Man’s Four Hungers

imagesIn his famous Sermon on the Mount, Jesus said, “Blessed are those who hunger and thirst for righteousness, for they will be filled” (Matthew 5:6). Blessed—happy—satisfied—whole—are those who hunger and thirst for his righteousness, for they will be filled. This sounds like good news to me! Don’t we all want to be blessed, happy, satisfied, and whole? Surely we all long for such a blessed state of affairs. But then why are so many today broken, fragmented, cracked, and potted?

While we all long to be blessed, we don’t all long for righteousness. Why not? Well, for starters, we like to be in control and that doesn’t usually work out in the end. More to the point, however, I think we are all too easily satisfied. As Peter Kreeft nicely puts it in his excellent little book Back to Virtue, there are four hungers of the human heart. If we settle, if we cease paying attention after some of our baser needs are met, we will not feel the pangs of hunger for something more. And we will not be blessed/happy/whole.

So, what are these four hungers of the human heart?

Physical hunger. We hunger for food and drink and do so every day. We could not survive without these basic needs for very long. This is a hunger we share with lower creation as well. Add to this some of our basic needs for shelter and clothes and a few toys and many will rest satisfied, dubbing the possession of such things as a state of blessedness. Still the cracks remain, even if plastered over with food and drink and the luxuries that money buys. Listen . . . and we’ll find another hunger deeper in:

The hunger for truth, goodness, and beauty. As Aristotle put it, all men desire to know. As prophets and moralists cry out, we all desire to experience happiness—goodness—in a world gone wrong. As poets and artists demonstrate, we all long for a beauty that captivates. We hunger, as Kreeft puts it, for the effect or gift that is truth, goodness, and beauty. Often we find the gift and seek asking questions about the giver behind the gift. But, if we push through and pay attention, we will find our third hunger:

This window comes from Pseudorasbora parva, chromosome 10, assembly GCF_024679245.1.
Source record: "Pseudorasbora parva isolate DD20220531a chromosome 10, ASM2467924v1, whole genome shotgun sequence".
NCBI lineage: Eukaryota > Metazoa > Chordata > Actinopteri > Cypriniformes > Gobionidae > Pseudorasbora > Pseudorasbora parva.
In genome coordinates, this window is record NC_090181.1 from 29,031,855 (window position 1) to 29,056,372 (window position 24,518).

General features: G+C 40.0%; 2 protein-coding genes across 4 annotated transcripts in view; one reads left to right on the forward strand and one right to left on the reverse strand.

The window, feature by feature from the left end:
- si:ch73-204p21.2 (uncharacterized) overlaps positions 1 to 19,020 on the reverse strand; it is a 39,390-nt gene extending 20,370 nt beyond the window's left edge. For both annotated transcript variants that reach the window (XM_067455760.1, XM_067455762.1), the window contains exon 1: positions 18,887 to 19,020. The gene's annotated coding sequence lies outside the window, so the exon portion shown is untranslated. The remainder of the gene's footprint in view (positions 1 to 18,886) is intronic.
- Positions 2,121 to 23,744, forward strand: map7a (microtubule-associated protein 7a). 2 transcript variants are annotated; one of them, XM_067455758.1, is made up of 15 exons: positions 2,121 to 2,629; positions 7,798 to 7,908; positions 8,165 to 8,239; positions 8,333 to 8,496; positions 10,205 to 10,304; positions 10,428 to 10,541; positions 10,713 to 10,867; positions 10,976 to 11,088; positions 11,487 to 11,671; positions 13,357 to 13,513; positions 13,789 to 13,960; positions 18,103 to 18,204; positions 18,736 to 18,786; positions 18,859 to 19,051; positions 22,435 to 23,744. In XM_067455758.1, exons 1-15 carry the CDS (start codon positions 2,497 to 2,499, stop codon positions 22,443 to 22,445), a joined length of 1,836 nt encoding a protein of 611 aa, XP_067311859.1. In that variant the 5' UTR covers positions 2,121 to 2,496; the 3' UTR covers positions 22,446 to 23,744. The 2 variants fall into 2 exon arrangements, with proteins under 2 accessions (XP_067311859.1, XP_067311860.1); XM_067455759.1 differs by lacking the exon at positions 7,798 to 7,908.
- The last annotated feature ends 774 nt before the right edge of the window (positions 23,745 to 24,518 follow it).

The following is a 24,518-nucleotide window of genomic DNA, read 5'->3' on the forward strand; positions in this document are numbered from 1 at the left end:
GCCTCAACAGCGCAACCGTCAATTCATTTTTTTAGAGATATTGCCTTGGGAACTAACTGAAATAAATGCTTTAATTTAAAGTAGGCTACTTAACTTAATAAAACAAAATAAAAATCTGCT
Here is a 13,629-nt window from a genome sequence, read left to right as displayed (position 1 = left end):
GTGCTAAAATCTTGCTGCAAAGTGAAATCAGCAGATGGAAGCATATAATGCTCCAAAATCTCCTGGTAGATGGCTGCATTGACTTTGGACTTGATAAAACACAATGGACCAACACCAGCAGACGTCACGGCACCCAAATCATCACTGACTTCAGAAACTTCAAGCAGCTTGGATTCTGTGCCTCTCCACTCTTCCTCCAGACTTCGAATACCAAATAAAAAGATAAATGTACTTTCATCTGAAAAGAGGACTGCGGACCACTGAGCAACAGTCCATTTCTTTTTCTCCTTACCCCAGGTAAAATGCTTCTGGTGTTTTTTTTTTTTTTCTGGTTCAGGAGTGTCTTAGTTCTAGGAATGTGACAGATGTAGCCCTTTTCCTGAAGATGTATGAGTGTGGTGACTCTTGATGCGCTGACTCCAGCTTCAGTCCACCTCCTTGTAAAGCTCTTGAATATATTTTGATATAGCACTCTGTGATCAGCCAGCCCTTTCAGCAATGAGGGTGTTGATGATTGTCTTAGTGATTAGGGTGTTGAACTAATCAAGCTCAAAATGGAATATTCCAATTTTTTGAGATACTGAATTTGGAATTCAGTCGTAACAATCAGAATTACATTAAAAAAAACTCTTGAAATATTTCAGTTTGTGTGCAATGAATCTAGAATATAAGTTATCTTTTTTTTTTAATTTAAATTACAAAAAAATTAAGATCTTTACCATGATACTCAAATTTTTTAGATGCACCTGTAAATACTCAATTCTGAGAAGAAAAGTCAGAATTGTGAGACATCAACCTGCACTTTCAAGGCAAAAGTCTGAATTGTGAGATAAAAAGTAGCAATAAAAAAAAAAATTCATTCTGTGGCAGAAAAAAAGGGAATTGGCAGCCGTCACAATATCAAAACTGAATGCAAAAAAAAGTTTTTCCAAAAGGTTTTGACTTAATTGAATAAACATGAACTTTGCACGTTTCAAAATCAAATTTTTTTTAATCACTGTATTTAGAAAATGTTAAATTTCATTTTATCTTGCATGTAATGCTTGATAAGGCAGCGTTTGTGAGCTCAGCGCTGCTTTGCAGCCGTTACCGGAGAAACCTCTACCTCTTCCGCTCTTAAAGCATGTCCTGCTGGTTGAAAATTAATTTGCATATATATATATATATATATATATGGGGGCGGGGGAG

Spiritual hunger for God. We hunger for the source of truth, goodness, and beauty—we hunger for righteousness. We follow Plato out of the cave and seek the light of the sun, and in seeking, we find the Son. And in finding the Son, we are captured by a fourth hunger:

God’s hunger for us. God hungers and thirsts for people to enter his Kingdom—to be lovers of others who spend and not take, who give instead of getting.

This is the paradoxical nature of faith—in order to find your life, you must lose it; in order to be blessed, you must give; in order to be filled with righteousness, you must spend your life following after the Son.

Be the hands and feet of God to a hungry world.

Spend your life.

Be filled.

And be blessed.

 

 

 

 

 

 

 

 

 

 

 

 

 

 

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